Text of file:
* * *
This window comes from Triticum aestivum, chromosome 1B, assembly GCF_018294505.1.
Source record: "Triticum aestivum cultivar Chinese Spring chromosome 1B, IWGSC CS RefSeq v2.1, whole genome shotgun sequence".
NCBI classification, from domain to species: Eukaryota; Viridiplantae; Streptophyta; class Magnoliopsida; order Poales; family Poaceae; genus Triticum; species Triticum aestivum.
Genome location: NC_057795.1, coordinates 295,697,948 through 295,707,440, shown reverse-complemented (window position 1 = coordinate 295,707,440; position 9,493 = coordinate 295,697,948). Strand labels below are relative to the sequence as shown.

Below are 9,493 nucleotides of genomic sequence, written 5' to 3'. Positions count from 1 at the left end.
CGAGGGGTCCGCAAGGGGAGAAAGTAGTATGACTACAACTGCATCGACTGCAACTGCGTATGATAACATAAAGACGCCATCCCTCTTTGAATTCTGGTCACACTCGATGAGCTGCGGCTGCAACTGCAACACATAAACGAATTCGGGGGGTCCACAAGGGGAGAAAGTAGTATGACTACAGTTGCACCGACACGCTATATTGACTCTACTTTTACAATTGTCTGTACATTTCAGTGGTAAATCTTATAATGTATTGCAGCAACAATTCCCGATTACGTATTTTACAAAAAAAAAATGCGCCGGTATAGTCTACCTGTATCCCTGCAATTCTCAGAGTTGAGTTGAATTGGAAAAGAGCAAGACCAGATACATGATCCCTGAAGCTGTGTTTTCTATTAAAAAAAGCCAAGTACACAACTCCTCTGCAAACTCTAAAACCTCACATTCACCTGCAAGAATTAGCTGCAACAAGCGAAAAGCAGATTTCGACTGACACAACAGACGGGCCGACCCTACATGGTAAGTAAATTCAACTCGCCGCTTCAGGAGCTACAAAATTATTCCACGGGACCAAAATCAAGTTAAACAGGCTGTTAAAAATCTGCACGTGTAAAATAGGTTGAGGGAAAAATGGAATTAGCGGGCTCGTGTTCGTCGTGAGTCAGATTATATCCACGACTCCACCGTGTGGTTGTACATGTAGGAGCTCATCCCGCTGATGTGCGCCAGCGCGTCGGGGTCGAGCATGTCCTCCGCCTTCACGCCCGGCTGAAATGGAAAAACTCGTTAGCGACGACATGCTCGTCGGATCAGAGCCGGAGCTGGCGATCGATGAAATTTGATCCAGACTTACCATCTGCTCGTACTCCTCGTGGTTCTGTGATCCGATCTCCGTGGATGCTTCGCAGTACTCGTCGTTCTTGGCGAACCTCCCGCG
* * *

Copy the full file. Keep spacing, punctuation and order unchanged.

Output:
This window comes from Triticum aestivum, chromosome 1B, assembly GCF_018294505.1.
Source record: "Triticum aestivum cultivar Chinese Spring chromosome 1B, IWGSC CS RefSeq v2.1, whole genome shotgun sequence".
NCBI classification, from domain to species: Eukaryota; Viridiplantae; Streptophyta; class Magnoliopsida; order Poales; family Poaceae; genus Triticum; species Triticum aestivum.
Genome location: NC_057795.1, coordinates 295,697,948 through 295,707,440, shown reverse-complemented (window position 1 = coordinate 295,707,440; position 9,493 = coordinate 295,697,948). Strand labels below are relative to the sequence as shown.

Below are 9,493 nucleotides of genomic sequence, written 5' to 3'. Positions count from 1 at the left end.
CGAGGGGTCCGCAAGGGGAGAAAGTAGTATGACTACAACTGCATCGACTGCAACTGCGTATGATAACATAAAGACGCCATCCCTCTTTGAATTCTGGTCACACTCGATGAGCTGCGGCTGCAACTGCAACACATAAACGAATTCGGGGGGTCCACAAGGGGAGAAAGTAGTATGACTACAGTTGCACCGACACGCTATATTGACTCTACTTTTACAATTGTCTGTACATTTCAGTGGTAAATCTTATAATGTATTGCAGCAACAATTCCCGATTACGTATTTTACAAAAAAAAAATGCGCCGGTATAGTCTACCTGTATCCCTGCAATTCTCAGAGTTGAGTTGAATTGGAAAAGAGCAAGACCAGATACATGATCCCTGAAGCTGTGTTTTCTATTAAAAAAAGCCAAGTACACAACTCCTCTGCAAACTCTAAAACCTCACATTCACCTGCAAGAATTAGCTGCAACAAGCGAAAAGCAGATTTCGACTGACACAACAGACGGGCCGACCCTACATGGTAAGTAAATTCAACTCGCCGCTTCAGGAGCTACAAAATTATTCCACGGGACCAAAATCAAGTTAAACAGGCTGTTAAAAATCTGCACGTGTAAAATAGGTTGAGGGAAAAATGGAATTAGCGGGCTCGTGTTCGTCGTGAGTCAGATTATATCCACGACTCCACCGTGTGGTTGTACATGTAGGAGCTCATCCCGCTGATGTGCGCCAGCGCGTCGGGGTCGAGCATGTCCTCCGCCTTCACGCCCGGCTGAAATGGAAAAACTCGTTAGCGACGACATGCTCGTCGGATCAGAGCCGGAGCTGGCGATCGATGAAATTTGATCCAGACTTACCATCTGCTCGTACTCCTCGTGGTTCTGTGATCCGATCTCCGTGGATGCTTCGCAGTACTCGTCGTTCTTGGCGAACCTCCCGCG